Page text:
Winds and wind pressure as well as airborne debris at high velocity are a real concern during a hurricane. The stronger the safe room the better. FEMA offers guidelines under FEMA P 361. A safe room may be a simple structure in the basement or a special order structure designed by professionals. A fortified safe room is a comforting thing to have.
For the do-it-yourself type of safe room, the interior walls are fortified with plywood or even steel. The greatest concern, according to Texas Tech University Wind Science and Engineering Research Center, is that the safe room is properly fastened together.
Store Food And Gear
Emergency gear and food that is stored for emergency should be elevated slightly off of the ground of the basement or storage room. Even light flooding will severely damage your belongings.
A well-stocked, complete disaster kit is always necessary. You are going to lose power and injury is likely during a natural disaster. Food is important and so is a well-stocked first aid kit with plenty of gear. Consider your day-to-day needs and the fact that you may be without any type of assistance for days. Government resources are badly taxed during a storm.
My son is a captain in the National Guard, and his last emergency call-out involved a far-reaching storm. He spent many sleepless nights and saw many rescues. But there are only so many national guardsmen and millions
of impacted citizens. Have the means to survive close at hand.
When a hurricane is approaching, it is vital that you stay informed by consulting the television, radio, and weather channels. Keep the radio handy and be certain you have plenty of batteries. Your Internet and television connections will crash; radio will not.
There are times when the authorities will recommend that you turn your power off. Quite a few fires are caused by downed power lines. Turn the refrigerator to its coldest setting. Once the power is off, keep the doors shut to preserve the food as long as possible. Turn off propane gas tanks. These tanks have set fires on many occasions. They are safe in normal conditions but when ripped loose by hurricane force winds, anything can happen.
While moving in a vehicle during a storm isn’t the safest bet, you may have to evacuate the area. Keep vehicles fully fueled in anticipation of the event. If you need to make a trip to the ATM, do so before the power is interrupted or ATMs are damaged. It is unlikely that there will be merchants taking plastic during a storm, as they will have no way of processing a credit card transaction without electricity.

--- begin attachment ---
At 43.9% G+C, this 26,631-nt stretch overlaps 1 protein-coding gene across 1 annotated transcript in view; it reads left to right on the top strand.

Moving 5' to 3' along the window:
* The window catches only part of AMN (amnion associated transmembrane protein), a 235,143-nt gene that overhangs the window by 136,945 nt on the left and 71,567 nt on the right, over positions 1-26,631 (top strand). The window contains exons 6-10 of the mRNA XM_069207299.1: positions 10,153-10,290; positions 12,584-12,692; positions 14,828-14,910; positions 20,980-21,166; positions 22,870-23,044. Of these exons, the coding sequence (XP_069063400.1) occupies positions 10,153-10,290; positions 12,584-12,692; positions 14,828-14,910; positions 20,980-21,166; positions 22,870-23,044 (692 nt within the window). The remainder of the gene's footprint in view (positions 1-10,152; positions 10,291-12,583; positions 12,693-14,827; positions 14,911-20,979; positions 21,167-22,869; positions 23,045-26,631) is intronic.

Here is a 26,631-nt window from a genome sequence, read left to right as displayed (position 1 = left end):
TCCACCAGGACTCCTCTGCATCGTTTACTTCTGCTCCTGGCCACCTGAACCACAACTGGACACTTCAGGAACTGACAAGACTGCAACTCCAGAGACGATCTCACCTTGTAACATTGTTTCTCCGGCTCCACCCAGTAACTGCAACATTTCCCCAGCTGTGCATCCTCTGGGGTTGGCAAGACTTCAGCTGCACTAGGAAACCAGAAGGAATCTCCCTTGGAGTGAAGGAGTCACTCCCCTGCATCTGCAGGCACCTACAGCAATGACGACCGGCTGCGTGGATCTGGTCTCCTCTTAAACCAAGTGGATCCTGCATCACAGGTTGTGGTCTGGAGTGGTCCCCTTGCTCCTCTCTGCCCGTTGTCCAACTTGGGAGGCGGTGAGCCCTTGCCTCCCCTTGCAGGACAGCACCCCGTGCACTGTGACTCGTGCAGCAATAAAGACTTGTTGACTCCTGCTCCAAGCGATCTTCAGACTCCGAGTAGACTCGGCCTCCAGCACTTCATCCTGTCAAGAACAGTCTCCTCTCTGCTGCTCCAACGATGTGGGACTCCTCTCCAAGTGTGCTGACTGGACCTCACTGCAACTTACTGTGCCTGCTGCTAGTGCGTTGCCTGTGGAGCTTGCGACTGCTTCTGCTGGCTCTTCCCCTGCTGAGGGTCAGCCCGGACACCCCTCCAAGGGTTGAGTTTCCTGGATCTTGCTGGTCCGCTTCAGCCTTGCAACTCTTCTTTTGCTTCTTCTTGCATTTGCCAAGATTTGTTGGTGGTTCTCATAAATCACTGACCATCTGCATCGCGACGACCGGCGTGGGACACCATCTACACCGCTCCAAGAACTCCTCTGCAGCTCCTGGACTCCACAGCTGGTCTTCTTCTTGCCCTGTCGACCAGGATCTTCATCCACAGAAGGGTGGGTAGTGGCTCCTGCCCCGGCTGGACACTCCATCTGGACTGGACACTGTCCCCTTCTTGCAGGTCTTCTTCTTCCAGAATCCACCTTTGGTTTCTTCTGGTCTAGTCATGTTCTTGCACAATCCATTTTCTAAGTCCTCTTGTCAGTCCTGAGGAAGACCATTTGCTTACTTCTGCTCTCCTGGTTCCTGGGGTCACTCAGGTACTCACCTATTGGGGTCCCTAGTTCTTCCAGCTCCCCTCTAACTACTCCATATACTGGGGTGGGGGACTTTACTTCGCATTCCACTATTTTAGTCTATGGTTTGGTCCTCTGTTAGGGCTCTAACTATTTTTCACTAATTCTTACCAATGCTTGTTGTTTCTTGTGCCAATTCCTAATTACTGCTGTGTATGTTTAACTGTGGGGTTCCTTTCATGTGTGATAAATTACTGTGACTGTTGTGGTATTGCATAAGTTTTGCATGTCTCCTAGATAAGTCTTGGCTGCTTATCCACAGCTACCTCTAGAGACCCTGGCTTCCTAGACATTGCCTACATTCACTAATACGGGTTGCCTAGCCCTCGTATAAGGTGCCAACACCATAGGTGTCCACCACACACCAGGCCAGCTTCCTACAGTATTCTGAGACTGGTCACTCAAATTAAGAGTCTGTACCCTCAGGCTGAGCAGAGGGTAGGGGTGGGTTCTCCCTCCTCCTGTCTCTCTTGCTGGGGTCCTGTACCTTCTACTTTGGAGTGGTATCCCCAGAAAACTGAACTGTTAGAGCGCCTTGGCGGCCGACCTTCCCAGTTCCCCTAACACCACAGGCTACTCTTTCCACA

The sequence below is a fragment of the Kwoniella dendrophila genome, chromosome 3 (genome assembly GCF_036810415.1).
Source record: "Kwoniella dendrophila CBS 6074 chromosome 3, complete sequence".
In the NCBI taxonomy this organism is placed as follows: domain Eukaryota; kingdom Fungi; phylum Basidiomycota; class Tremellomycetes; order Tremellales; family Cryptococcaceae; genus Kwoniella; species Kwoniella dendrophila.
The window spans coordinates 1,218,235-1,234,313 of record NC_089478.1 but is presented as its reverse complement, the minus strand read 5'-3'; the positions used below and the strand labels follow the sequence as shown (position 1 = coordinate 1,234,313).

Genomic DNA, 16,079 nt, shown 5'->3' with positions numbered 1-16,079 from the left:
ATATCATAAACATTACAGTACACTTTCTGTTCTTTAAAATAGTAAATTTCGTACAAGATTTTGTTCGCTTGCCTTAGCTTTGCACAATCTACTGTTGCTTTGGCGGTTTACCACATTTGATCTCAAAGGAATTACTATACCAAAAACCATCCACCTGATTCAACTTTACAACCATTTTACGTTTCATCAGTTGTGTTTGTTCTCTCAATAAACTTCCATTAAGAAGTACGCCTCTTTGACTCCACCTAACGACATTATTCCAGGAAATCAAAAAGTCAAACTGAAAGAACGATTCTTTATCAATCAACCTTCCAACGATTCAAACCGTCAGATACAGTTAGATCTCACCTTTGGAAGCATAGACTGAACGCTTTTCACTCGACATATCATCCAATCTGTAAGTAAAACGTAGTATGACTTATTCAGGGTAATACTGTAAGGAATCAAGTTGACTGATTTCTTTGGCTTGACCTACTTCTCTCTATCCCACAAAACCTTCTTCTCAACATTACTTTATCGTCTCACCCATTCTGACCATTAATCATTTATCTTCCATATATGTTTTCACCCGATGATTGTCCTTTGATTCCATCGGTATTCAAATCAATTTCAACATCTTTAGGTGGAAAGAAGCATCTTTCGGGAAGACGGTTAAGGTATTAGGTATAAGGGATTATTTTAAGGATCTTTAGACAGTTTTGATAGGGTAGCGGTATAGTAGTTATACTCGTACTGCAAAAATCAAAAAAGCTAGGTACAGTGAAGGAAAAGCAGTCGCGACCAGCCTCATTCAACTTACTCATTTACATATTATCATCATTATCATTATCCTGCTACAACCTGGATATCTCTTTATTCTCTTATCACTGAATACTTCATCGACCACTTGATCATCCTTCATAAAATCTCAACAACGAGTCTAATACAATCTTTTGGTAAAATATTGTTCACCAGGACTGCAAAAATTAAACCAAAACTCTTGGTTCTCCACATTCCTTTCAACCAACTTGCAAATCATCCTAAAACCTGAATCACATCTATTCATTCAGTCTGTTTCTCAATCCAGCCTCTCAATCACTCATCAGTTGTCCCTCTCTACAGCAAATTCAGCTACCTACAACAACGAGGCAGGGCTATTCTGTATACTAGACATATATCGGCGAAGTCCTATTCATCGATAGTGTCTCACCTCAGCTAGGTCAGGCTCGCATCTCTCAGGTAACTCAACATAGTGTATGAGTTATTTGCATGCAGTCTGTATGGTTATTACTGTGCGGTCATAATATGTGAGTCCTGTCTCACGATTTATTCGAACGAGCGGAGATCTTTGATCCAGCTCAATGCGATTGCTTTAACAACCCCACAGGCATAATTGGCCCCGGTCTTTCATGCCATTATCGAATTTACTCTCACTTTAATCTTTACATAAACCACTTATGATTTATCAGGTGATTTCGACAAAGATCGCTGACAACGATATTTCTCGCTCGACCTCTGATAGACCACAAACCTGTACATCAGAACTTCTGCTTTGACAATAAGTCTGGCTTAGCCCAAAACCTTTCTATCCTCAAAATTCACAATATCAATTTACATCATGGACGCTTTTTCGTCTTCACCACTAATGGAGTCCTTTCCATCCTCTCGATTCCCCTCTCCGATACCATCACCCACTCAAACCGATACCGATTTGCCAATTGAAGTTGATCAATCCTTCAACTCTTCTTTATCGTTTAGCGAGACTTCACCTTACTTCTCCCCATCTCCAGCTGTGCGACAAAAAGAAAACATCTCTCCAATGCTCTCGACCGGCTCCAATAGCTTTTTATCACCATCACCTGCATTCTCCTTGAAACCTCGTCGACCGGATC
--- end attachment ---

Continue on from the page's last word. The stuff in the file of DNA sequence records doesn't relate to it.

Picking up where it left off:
Water preserves life and you should have a good supply of it properly stored. In anticipation of the storm, fill the bathtub with water. Have containers of water on hand for sanitary use.
Resist the urge to observe the storm. Hurricanes move quickly. Stay inside and away from windows and glass. Doors should be locked. It is a good idea to close the interior doors as well, and you should consider bracing external doors to avoid their being forced open and allowing driving rain and debris to enter the home.
During a hurricane, you might have to decide if it is best to leave your home or ride out the storm—and it’s a tough decision. Sometimes it is made for us. When the authorities direct us to evacuate, they have sound reason.
If you live in a hazardous structure such as a mobile home, evacuation is indicated. A high rise apartment is particularly dangerous as hurricanes have greater velocity at higher elevations. If you live on a coast near a river, you should evacuate to less dangerous areas. Learn your terrain and understand the meaning of floodplain and if the local topography fits that description.
Weathering The Storm
Hurricane survivors tell us not to become complacent due to a lull in the storm. There may be a lull but the storm will pick up in ferocity very shortly. You may even be riding the eye of the storm.
Hurricanes are horrific storms. By careful study and preparation, your chances of survival are greatly increased. Do not ignore the warnings and stock up for the worst case scenario.
Texas Tech Hurricane Research
Editor’s Note: A version of this article first appeared in the Doomsday 2016 print issue of American Survival Guide Magazine.